EA’s Microsoft exclusive multiplayer mech combat title; Titanfall, is almost upon us. Shane the Gamer’s Australian Editor, Darren Price, spoke with Respawn’s community manager Abbie Heppe about the upcoming game.

Darren: Hi Abbie. Now, Titanfall is a story-based multiplayer game, how does that work?

Abbie: It is, there’s a mode in the game that’s called campaign multiplayer and that’s what we’ve been showing off. We also have some more traditional multiplayer modes if you’re the kind of person that likes to just hop in and play with your buddies; in these you can get straight in and play your favourite mode or map.

In the campaign multiplayer you play as both sides, you are shown the story of each one. We didn’t want to make one side the good guys and the other the bad guys. Not just because it’s unrealistic, but also because people may find it hard to identify with bad guys and thus may not enjoy the story campaign from both sides of the game.

You are going to have characters that are going to be with you for the entire narrative. Each map has a different mission, a different part of the story that is told through that one. There are introductions and outros that show you escape and get out and characters that are going to give you context and narrative throughout the entire thing as well.

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Darren: It sounds like a lot of thought has been put into the direction of the game, by why is there no single-player campaign?

Abbie: Yeah, that’s a great question. We have a load of really skilled single-player designers on our team. A lot of the core of our team is also good at multiplayer. It became the sort of challenge halfway through to see what would happen if we combined the two. What if we put our single player developers and designers on multiplayer and we start trying to do something that was more ambitious?

It was sort of risky because when you say there is no single-player a few people are always going to say “Really? Well screw you I’m not playing this”. We knew when we made the choice that it would alienate a certain type of gamer, but as the same time multiplayer is huge and I’d like to think that we are good at it. We’ll find out, obviously, when the game comes out, since this is our first game. But you know we had some really great opportunities especially with the ability to have dedicated servers and stuff through the cloud to really make an awesome robust multiplayer game.

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Darren: You are obviously trying to convert a few die-hard single-player gamers over to multiplayer. How is a gamer that prefers playing single-player campaigns going to enjoy Titanfall?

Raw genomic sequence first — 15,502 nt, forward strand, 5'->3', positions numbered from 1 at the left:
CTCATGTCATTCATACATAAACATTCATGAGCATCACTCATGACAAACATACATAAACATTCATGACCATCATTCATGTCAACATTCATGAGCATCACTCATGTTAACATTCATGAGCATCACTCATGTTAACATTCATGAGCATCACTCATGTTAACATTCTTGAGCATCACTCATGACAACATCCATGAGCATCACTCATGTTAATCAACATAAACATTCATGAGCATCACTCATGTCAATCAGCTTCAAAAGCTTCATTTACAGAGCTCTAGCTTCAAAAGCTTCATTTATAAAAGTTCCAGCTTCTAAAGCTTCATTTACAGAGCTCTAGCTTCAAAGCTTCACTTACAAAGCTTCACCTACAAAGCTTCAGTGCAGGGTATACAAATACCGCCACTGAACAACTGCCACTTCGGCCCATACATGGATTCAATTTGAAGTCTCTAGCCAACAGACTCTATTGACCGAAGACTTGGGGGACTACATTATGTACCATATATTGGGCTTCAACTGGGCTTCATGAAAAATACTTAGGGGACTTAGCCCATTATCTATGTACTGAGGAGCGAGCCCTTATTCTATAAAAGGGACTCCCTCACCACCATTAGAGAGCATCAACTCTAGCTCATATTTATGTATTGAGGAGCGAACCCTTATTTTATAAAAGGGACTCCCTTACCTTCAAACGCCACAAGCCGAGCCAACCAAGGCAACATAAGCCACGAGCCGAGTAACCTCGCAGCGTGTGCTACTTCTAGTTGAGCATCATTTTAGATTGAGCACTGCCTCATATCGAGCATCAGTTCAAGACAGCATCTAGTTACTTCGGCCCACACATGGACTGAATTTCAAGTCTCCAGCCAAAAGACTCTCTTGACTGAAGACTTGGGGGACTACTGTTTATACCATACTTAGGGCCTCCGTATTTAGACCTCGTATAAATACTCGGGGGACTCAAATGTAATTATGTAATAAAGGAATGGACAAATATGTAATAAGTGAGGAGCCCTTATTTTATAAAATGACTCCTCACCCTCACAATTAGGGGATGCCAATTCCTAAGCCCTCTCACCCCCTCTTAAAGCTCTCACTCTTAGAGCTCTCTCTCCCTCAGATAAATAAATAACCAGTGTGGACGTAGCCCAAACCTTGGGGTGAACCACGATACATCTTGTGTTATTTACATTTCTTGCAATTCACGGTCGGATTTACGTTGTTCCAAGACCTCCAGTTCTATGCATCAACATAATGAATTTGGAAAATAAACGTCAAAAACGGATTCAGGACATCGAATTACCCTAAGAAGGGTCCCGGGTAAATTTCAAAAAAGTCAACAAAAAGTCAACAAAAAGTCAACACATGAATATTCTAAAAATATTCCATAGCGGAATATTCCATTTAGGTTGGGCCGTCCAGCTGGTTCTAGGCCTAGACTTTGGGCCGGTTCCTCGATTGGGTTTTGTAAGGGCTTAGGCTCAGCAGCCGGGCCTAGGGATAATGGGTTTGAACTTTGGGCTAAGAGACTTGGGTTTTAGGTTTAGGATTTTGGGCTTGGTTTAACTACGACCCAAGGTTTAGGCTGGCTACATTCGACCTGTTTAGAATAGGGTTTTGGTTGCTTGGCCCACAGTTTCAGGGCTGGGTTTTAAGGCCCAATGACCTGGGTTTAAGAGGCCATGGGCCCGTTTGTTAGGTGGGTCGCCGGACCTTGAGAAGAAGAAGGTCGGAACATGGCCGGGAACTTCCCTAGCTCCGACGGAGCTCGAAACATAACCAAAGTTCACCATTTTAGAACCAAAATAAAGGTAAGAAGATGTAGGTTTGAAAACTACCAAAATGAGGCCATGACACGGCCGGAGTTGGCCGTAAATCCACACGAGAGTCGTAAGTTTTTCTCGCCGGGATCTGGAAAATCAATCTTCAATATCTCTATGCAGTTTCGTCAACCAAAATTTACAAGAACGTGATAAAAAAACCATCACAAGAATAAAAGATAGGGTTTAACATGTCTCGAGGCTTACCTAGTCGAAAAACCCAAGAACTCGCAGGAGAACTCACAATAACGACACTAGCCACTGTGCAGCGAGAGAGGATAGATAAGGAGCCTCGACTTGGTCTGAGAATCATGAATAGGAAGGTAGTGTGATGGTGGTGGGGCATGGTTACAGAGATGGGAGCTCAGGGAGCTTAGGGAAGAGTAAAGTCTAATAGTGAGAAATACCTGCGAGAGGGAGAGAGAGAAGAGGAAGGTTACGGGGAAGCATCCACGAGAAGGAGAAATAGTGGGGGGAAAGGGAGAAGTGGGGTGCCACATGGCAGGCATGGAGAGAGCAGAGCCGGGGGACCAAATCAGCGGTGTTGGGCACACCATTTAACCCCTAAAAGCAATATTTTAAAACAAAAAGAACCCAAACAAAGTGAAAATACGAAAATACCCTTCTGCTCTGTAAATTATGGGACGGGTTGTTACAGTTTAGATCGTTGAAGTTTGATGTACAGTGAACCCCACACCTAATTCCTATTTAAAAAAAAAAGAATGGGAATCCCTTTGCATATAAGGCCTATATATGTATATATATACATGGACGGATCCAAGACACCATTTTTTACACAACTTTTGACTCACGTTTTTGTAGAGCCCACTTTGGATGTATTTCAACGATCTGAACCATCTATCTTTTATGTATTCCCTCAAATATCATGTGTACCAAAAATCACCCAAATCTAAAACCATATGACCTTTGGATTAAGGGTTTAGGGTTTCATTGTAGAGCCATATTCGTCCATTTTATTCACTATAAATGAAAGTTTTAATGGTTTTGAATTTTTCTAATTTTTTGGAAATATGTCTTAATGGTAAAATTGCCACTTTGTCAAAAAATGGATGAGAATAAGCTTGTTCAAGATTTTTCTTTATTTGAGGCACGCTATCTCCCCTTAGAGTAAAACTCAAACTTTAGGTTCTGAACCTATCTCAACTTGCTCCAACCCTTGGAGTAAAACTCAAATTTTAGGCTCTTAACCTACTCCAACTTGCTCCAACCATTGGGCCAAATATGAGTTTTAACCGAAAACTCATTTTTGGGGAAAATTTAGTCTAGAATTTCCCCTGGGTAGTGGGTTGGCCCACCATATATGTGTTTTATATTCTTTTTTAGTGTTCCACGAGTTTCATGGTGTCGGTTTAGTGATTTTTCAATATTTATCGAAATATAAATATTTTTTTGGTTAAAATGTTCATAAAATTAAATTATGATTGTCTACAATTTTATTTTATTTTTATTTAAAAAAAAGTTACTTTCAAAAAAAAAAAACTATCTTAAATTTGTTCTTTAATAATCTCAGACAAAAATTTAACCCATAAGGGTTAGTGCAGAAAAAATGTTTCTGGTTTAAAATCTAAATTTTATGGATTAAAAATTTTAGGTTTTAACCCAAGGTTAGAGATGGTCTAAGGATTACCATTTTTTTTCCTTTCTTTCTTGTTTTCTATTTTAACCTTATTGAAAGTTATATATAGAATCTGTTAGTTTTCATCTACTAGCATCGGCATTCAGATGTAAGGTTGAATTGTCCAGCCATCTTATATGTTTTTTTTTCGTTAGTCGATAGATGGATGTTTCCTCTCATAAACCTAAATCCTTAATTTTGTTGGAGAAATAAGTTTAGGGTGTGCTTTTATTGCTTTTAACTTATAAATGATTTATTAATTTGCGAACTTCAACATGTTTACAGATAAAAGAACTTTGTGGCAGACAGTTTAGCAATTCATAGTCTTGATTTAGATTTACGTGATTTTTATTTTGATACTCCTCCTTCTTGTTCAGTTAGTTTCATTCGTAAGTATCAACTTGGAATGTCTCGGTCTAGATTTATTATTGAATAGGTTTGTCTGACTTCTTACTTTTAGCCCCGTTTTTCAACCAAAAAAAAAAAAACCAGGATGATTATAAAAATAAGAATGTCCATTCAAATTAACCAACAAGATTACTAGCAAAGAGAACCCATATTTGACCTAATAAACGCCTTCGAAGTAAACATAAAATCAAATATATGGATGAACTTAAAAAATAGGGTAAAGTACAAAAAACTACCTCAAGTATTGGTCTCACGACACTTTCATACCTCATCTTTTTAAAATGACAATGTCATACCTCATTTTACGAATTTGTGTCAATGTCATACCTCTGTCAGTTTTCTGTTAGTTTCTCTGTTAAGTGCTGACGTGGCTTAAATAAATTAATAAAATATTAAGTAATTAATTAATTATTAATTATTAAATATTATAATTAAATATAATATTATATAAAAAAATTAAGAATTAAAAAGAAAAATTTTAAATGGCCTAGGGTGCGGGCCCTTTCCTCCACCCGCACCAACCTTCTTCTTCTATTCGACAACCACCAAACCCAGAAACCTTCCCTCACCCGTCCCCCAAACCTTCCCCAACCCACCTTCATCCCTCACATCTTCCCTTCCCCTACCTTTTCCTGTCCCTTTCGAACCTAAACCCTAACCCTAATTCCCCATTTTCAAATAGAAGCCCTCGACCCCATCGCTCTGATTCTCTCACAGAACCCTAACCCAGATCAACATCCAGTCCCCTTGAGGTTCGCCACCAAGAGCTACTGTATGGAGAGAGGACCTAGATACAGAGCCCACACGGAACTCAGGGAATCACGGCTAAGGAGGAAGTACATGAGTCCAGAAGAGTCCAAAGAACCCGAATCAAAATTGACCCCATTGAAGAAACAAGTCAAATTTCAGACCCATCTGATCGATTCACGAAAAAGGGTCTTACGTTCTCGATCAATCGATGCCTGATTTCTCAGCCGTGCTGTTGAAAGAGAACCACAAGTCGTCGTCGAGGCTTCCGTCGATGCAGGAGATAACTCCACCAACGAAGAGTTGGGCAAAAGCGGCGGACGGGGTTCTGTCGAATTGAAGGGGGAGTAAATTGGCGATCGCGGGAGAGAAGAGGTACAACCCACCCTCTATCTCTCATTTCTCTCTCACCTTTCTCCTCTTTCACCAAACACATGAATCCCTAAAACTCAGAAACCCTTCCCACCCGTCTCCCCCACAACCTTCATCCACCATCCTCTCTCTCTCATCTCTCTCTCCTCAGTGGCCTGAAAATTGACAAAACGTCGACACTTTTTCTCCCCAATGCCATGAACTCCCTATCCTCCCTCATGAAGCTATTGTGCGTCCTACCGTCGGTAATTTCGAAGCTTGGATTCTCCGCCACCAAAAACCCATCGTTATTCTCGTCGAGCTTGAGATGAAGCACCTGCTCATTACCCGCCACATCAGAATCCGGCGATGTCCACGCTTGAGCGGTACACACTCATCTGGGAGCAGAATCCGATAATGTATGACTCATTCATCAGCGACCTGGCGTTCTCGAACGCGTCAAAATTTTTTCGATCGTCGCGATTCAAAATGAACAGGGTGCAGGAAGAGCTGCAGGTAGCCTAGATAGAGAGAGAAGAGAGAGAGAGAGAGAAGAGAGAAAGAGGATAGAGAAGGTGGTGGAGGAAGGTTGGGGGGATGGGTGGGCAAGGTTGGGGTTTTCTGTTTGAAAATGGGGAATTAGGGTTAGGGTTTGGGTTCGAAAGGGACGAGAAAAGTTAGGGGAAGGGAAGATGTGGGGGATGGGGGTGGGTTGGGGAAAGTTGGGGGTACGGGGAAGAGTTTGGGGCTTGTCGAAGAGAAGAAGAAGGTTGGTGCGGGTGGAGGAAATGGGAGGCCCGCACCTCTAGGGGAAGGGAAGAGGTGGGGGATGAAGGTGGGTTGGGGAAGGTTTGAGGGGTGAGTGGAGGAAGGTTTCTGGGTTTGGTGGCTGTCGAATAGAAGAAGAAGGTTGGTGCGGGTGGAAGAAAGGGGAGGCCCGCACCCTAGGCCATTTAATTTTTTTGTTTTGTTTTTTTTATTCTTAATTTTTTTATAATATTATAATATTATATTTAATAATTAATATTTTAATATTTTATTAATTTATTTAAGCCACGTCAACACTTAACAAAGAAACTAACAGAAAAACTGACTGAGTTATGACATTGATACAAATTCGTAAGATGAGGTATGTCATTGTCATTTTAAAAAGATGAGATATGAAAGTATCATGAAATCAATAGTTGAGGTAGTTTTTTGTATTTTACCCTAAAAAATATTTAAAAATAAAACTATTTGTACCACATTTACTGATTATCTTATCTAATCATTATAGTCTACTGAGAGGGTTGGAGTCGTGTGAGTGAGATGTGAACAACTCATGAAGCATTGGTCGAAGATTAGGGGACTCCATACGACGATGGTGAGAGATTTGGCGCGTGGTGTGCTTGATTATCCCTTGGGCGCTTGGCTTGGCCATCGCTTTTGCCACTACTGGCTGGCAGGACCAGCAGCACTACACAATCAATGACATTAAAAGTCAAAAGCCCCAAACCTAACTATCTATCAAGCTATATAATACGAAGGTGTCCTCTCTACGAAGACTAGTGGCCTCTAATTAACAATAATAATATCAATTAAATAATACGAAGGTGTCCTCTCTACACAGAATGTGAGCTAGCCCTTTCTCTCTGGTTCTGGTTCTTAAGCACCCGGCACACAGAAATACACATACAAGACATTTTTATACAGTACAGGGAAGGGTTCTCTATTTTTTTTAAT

Abbie: One of the things with bringing single-player stuff into the game, and this is something that I’ve been watching as they we show the game to people, is that even if you are not the most skilled shooter person you are still going to have a good time. You are still going to be able to do all of the cool stuff; all of the wall-running, all of the jumping on the back of the mech and all of the stuff that we show you in our trailers and our videos.

The hardest thing about playing multiplayer games right now, especially ones that are in their however many iteration, is that if you haven’t kept your skills up you spawn in and you die. You get shot and you are like “I wish I had time to get good at this but I don’t”. Players tend to have lot longer life cycles in Titanfall; between getting in the Titan and being armoured and being very powerful for a few minutes, to just being able to escape quickly. You don’t just spawn in and die.

I’ve had matches where I don’t die at all and it’s not necessarily uncommon. I’ve been paying attention to feedback from people that are more casual and they are like “I ran on the walls and I jumped on the back of a Titan, I ripped the thing opened and I ejected, I went really high and it was really cool”. And that’s awesome because I have lots of friends that are single player to and normally they are “I’m not going to even try to get into the multiplayer”. So I make them play it and they have a round like that.

But it could be any round, because it’s built for you to have a longer life and not just die right away, unless you just walk directly into the street and get stopped by a Titan. I tell people all the time you want to get a little room, scale the walls and you’ll be OK.

I think that there’s still quite a few people that just don’t ever want to get online, and I don’t know what I can tell them except to try it out it out because it’s meant for people who don’t like to spawn and then die.

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Darren: Games like Call of Duty have always felt somewhat grounded in reality, albeit a bit action-packed. I often find sci-fi shooters can overdo it with the weapons.  Did Respawn put any rules in place in order to ensure that game didn’t become too fantastical?

Abbie: It was a very conscious decision to have it be a very grounded, a very real piece of sci-fi. Especially when you are introducing new mechanics to players you need to have an anchor point. Players need to go into this world and know that a bed is a bed and a chair is a chair. When we are throwing twenty-foot robots and all this other stuff in, yeah we could go totally crazy and off the walls.

When stuff started leaking about the game and they found out that it was a sci-fi game a lot of people balked at it. I don’t know if it is the Star Wars sci-fi fans or the Star Trek sci-fi fans but there’s definitely an audience that likes the lasers and all the crazy stuff. There’s really like two types of sci-fi fan and they don’t always meet, aside from being generally sci-fi.

We went for the grittier type of sci-fi and I think that comes from the guys being used to making more realistic games. I don’t think that we had to say “stop putting glowing lights on everything. That looks ridiculous. Don’t make it so shiny.” It was sort of an aesthetic that a lot of our team already had. There’s always a process with iteration and design, figuring out what works and what doesn’t. We didn’t start out there and then have to rein it in. We started here and thought maybe we should make it more sci-fi.

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Darren: I’ve played mech games before and always felt like a man-sized robot running around a tiny city shooting tiny men. When I played Titanfall, it actually felt like I was piloting a huge machine. How did Respawn achieve the sense of scale in the game?